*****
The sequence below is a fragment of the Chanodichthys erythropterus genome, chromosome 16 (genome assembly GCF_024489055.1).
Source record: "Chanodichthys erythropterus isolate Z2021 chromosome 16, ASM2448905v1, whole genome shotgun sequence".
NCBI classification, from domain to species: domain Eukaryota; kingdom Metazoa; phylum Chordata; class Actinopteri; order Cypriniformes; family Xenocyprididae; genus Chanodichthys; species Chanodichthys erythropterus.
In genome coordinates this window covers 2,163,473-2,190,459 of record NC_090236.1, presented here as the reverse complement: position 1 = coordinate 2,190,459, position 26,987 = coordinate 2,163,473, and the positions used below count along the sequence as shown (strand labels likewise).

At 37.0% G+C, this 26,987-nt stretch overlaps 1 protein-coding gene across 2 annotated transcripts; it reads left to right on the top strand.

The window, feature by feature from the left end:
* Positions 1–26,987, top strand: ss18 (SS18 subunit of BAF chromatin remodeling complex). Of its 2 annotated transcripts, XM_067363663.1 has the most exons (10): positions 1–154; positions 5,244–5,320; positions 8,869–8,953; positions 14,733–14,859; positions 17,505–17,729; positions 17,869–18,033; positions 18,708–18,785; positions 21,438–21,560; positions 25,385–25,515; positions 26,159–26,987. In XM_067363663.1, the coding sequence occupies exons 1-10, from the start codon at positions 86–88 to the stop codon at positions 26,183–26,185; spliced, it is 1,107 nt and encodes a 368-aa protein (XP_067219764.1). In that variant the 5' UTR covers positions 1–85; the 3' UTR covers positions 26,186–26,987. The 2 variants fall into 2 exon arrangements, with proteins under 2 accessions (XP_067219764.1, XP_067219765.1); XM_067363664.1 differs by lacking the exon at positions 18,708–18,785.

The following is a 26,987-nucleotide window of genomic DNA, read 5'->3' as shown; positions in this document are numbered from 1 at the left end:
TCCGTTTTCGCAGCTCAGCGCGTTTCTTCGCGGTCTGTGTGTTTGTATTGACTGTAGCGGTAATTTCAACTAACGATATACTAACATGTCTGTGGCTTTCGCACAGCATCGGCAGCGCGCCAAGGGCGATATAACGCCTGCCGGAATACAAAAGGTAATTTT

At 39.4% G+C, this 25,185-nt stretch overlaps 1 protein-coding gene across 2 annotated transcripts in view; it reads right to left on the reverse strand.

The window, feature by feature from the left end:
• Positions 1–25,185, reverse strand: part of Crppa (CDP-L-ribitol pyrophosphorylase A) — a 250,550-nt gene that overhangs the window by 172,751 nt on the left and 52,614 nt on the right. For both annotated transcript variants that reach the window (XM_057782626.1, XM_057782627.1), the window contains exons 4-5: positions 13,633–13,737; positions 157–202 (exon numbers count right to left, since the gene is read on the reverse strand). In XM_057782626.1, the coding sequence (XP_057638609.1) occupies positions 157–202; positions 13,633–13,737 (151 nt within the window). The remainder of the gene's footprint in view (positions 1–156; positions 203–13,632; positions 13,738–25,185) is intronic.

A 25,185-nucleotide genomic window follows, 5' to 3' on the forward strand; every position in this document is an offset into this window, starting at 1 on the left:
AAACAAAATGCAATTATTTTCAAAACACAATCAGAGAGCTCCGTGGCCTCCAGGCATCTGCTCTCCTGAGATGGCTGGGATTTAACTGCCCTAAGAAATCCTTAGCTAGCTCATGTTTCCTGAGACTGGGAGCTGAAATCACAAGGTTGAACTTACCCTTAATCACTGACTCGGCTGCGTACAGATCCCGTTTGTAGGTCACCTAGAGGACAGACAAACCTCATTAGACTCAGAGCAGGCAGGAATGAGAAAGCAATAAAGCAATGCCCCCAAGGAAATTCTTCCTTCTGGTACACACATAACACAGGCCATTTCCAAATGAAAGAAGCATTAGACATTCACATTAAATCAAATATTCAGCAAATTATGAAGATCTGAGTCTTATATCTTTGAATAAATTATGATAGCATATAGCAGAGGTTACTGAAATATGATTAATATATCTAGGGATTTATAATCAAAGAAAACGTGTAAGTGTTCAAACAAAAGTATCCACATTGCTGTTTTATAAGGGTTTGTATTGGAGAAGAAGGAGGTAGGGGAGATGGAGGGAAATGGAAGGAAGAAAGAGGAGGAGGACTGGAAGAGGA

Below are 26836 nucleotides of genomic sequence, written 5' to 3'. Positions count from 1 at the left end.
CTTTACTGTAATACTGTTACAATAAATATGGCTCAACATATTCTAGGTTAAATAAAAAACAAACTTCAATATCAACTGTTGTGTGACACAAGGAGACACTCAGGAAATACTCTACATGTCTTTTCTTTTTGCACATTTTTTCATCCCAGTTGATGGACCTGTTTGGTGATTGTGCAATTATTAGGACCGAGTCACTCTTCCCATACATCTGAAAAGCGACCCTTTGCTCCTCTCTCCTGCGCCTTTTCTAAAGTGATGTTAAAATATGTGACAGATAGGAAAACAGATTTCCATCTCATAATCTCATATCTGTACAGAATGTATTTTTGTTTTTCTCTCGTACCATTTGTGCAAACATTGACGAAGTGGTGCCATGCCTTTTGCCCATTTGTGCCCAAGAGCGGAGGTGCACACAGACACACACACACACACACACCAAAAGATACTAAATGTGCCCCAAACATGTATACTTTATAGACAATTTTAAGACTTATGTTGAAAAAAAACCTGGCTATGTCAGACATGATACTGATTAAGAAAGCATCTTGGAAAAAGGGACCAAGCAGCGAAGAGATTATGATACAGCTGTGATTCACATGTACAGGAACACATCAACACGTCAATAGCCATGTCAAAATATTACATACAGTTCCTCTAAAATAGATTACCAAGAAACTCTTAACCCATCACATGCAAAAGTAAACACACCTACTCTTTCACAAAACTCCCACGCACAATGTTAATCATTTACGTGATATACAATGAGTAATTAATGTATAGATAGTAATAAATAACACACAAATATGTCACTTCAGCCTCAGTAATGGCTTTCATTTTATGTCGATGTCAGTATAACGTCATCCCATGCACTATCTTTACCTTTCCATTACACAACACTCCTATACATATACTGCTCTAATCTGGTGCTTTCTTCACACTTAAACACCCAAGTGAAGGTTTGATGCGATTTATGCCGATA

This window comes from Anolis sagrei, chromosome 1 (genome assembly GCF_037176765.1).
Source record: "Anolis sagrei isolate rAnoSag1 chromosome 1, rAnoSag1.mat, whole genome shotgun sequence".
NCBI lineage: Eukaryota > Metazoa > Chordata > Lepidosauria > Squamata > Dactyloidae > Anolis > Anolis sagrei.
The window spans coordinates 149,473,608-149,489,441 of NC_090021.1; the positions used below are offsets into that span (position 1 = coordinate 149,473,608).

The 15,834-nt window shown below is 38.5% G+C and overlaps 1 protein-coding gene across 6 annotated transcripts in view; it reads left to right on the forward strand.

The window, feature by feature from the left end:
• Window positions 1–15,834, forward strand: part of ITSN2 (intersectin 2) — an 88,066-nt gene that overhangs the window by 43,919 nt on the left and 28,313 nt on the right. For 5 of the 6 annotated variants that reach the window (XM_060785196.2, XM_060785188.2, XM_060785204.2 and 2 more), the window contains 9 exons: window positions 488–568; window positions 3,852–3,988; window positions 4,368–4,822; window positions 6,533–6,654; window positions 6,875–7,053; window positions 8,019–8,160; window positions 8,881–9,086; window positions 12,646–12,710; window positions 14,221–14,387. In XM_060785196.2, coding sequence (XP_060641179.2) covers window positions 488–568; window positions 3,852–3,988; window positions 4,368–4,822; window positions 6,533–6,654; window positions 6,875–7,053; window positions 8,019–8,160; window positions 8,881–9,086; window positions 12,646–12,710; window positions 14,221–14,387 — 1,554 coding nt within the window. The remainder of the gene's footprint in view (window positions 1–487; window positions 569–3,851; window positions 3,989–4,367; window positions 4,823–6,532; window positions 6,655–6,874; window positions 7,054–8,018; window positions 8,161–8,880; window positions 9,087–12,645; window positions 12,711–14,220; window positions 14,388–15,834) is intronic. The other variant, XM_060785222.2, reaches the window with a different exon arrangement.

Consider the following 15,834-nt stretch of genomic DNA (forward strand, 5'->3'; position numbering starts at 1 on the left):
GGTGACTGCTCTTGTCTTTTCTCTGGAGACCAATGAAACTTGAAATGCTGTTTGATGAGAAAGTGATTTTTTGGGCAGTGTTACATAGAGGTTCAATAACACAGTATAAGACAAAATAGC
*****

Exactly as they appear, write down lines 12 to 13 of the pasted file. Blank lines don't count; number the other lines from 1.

• Positions 1–25,185, reverse strand: part of Crppa (CDP-L-ribitol pyrophosphorylase A) — a 250,550-nt gene that overhangs the window by 172,751 nt on the left and 52,614 nt on the right. For both annotated transcript variants that reach the window (XM_057782626.1, XM_057782627.1), the window contains exons 4-5: positions 13,633–13,737; positions 157–202 (exon numbers count right to left, since the gene is read on the reverse strand). In XM_057782626.1, the coding sequence (XP_057638609.1) occupies positions 157–202; positions 13,633–13,737 (151 nt within the window). The remainder of the gene's footprint in view (positions 1–156; positions 203–13,632; positions 13,738–25,185) is intronic.

A 25,185-nucleotide genomic window follows, 5' to 3' on the forward strand; every position in this document is an offset into this window, starting at 1 on the left: